Fletch wrote:Damien's suggestions are all right on. When I took "the next step" I ended up meeting a Seven Summit guy and he said he really enjoyed the guides at American Apline Institute and that I should call them to do a trip/school. I called and said I'd like to go to Aconcagua some day and what would they recommend for a 6-10 day instructional course (I didnt care for the Seven Summit thing and was really thinking of a Rainier prep course or something) --- they said with that much time, why not just go to AK and go from there? I said sure. Two years later, went right past Aconcagua and went straight to Denali. I also met five or so future climbing partners in those classes and I still climb with one to this day --- and I use AAI for anything pushing my limits outside of CO/CA. They are really great people.



So when are we going for the top of the world? With Russell Bryce I hope, heard he is the best of the best.

Re: Next Step

PostPosted: Thu Oct 11, 2012 11:32 pm
by Fletch
Damien Gildea wrote:
Fletch wrote:... there really is no wrong answer ...

So you're saying the last 10 years and two months on this site have been a complete waste of time? Dang! :D

Not what I meant! :lol: But yes grasshopper... the only wrong decision is indecision... (I think I read that on a fortune cookie)

Vitaliy M. wrote:So when are we going for the top of the world? With Russell Bryce I hope, heard he is the best of the best.

Dude, sometimes I wonder if you really speak English. WTF dude? When I say I don't care for the Seven Summit thing, it does not mean that Denali or Aconcagua are off limits. As I said, Aconcagua was on my list at the time, and it no longer is. Denali was always on the list. Vinson and Kilimanjaro too. I could give a shit about Everest and whether or not I do the Seven Summits. It's not a goal of mine. Feel free to derail the thread so you can tell everybody what you tell them every time ---> guides suck, Everest is too crowded, hikers are not climbers, using a rope for 4th class is for pussies, and so on...stop being so damned passive agressive man.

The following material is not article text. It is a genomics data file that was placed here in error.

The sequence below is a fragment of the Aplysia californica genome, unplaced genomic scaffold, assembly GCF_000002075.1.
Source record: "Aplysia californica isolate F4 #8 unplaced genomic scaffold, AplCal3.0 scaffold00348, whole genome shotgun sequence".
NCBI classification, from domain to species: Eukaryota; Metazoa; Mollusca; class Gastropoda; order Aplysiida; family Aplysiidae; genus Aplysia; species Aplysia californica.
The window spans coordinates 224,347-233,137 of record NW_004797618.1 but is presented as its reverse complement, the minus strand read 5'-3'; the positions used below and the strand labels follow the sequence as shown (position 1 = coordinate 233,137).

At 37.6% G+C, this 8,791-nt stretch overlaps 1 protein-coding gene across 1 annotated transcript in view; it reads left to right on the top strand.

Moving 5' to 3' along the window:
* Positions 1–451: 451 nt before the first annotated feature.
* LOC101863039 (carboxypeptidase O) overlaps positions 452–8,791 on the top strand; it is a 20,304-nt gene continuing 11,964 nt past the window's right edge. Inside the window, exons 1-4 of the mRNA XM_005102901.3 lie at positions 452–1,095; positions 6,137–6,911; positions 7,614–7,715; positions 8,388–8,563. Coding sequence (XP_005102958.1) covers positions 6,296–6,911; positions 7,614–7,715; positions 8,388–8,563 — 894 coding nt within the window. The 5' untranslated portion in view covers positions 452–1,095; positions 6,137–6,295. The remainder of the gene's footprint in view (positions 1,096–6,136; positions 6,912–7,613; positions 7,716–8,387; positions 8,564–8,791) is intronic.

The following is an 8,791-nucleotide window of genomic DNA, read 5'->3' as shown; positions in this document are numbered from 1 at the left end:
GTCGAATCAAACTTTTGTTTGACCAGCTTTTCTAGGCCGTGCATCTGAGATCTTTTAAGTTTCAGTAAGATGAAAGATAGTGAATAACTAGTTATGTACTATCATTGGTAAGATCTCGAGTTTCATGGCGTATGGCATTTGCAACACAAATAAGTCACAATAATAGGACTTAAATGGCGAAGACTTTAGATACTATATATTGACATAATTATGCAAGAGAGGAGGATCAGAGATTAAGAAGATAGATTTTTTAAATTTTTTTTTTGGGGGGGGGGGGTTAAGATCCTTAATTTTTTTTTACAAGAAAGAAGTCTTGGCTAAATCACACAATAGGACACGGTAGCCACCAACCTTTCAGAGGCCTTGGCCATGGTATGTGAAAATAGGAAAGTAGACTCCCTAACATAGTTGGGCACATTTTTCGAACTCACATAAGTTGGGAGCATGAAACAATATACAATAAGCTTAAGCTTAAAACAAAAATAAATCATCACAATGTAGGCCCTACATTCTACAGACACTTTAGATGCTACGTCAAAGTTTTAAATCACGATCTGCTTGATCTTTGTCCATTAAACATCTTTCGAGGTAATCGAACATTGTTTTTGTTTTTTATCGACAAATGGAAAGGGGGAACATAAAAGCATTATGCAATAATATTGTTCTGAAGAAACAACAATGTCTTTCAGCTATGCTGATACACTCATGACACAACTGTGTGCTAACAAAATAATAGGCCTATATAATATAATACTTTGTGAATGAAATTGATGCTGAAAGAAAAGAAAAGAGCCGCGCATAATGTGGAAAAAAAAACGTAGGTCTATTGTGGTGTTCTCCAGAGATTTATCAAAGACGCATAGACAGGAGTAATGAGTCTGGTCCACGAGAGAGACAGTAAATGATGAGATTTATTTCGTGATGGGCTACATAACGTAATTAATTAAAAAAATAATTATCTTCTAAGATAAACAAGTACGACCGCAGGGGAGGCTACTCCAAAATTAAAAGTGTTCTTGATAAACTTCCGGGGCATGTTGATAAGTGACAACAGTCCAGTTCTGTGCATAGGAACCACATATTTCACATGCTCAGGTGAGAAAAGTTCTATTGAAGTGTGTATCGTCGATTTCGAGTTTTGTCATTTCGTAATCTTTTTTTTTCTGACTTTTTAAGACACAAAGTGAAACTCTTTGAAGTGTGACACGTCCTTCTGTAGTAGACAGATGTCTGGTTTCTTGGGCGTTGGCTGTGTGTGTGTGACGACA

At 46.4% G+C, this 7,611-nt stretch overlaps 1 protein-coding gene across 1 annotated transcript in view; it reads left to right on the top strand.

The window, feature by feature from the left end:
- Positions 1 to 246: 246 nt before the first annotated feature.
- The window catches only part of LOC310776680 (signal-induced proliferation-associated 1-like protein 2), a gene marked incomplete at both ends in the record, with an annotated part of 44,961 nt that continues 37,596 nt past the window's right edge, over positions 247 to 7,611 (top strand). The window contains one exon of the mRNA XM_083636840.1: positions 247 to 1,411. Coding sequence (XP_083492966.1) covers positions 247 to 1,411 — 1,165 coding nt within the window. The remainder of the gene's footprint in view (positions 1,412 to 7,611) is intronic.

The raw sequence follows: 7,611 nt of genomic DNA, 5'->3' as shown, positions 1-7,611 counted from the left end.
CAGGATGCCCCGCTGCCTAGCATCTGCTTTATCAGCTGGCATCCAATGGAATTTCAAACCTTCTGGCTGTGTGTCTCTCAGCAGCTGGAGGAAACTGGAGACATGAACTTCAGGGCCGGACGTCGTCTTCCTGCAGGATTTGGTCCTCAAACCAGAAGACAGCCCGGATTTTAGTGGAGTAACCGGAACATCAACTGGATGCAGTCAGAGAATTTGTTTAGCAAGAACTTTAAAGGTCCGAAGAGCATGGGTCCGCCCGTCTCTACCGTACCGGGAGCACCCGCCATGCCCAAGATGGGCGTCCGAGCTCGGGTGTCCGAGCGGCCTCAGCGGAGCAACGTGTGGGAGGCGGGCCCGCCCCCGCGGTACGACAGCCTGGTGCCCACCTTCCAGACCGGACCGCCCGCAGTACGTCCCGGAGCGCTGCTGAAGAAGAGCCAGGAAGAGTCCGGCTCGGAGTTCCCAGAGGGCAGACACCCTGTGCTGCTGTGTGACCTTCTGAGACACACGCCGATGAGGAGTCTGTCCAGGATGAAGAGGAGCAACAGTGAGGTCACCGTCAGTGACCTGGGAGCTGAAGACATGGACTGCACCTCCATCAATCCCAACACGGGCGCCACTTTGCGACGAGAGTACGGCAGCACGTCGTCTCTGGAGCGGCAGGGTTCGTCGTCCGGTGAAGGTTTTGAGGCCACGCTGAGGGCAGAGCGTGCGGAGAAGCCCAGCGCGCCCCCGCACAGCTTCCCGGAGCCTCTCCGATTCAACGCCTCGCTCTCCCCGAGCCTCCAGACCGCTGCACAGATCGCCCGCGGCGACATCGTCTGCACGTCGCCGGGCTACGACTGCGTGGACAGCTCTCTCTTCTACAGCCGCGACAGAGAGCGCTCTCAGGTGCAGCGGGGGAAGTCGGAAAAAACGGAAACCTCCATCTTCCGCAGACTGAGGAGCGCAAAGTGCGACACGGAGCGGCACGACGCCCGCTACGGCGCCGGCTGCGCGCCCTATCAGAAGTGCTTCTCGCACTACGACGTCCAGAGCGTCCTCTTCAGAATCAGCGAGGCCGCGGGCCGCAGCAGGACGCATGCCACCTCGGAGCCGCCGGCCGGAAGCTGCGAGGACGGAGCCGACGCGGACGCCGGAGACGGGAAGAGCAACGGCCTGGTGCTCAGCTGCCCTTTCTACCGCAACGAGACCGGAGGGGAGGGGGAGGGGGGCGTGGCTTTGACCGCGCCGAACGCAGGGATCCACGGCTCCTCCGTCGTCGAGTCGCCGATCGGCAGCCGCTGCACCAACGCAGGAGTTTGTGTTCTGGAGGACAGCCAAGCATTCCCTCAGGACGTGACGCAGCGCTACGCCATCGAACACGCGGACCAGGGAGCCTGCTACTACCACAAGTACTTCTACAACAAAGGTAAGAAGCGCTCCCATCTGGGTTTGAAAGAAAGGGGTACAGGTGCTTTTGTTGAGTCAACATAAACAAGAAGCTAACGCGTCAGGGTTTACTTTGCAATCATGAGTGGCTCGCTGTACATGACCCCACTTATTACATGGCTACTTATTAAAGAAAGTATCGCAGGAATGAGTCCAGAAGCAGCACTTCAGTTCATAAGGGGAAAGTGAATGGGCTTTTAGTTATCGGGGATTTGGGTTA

Good talk V. Good talk.

Re: Next Step

PostPosted: Fri Oct 12, 2012 5:24 am
by Vitaliy M.
Damn Fletch, that's quite a response. Don't think I ever said "guides suck," or that hikers are inferior, or 'using a rope on 4th class is for pussies.' I have used a rope on 4th class! I hiked quite a lot too, and still do. Don't think I ever complained about Everest being to crowded neither. Would love to check out that area myself if I had the time/money, and all the other stuff I want to do could be put on hold.
Don't understand why Aconcagua is off your list though. If the regular route seems too easy now, there are plenty of other routes that are more challenging.

Re: Next Step

PostPosted: Fri Oct 12, 2012 6:23 pm
by Buz Groshong
Catamount wrote:If you are going to be in Arlington, VA, you will be within weekend striking distance of the Adirondacks (NY) and White Mountains (NH). Both will offer you plenty of opportunities to learn winter camping and mountaineering skills that translate well to other parts of this country (speaking from experience). There is certainly a lot you can learn on your own just by picking a peak, jumping in your car and heading north in the middle of February. There are also good winter schools in both the Lake Placid and North Conway areas to increase your skill set beyond "just" hiking. Good luck.


I wouldn't readily agree with that. Sure, you can drive up there if you've got a very long day to kill (each way). I will however readily agree that they will give you better winter experience relative to mountaineering than anything down here - we don't often get to ice climb in VA. We do have some steep trails and some good rock climbing though.